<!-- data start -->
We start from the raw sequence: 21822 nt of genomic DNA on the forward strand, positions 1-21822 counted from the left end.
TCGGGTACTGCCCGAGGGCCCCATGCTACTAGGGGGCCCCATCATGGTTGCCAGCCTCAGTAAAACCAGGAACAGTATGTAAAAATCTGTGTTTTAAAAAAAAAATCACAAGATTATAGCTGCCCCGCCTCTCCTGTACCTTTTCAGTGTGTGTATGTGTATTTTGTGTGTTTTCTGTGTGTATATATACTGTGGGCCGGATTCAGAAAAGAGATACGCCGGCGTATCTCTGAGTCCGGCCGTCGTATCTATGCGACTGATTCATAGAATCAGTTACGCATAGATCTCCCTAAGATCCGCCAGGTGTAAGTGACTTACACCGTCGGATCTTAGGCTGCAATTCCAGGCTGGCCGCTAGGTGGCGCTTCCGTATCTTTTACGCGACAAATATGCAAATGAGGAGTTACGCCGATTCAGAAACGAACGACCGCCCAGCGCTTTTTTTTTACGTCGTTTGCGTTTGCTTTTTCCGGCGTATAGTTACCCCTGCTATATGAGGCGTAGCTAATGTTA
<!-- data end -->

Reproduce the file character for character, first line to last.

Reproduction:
We start from the raw sequence: 21822 nt of genomic DNA on the forward strand, positions 1-21822 counted from the left end.
TCGGGTACTGCCCGAGGGCCCCATGCTACTAGGGGGCCCCATCATGGTTGCCAGCCTCAGTAAAACCAGGAACAGTATGTAAAAATCTGTGTTTTAAAAAAAAAATCACAAGATTATAGCTGCCCCGCCTCTCCTGTACCTTTTCAGTGTGTGTATGTGTATTTTGTGTGTTTTCTGTGTGTATATATACTGTGGGCCGGATTCAGAAAAGAGATACGCCGGCGTATCTCTGAGTCCGGCCGTCGTATCTATGCGACTGATTCATAGAATCAGTTACGCATAGATCTCCCTAAGATCCGCCAGGTGTAAGTGACTTACACCGTCGGATCTTAGGCTGCAATTCCAGGCTGGCCGCTAGGTGGCGCTTCCGTATCTTTTACGCGACAAATATGCAAATGAGGAGTTACGCCGATTCAGAAACGAACGACCGCCCAGCGCTTTTTTTTTACGTCGTTTGCGTTTGCTTTTTCCGGCGTATAGTTACCCCTGCTATATGAGGCGTAGCTAATGTTA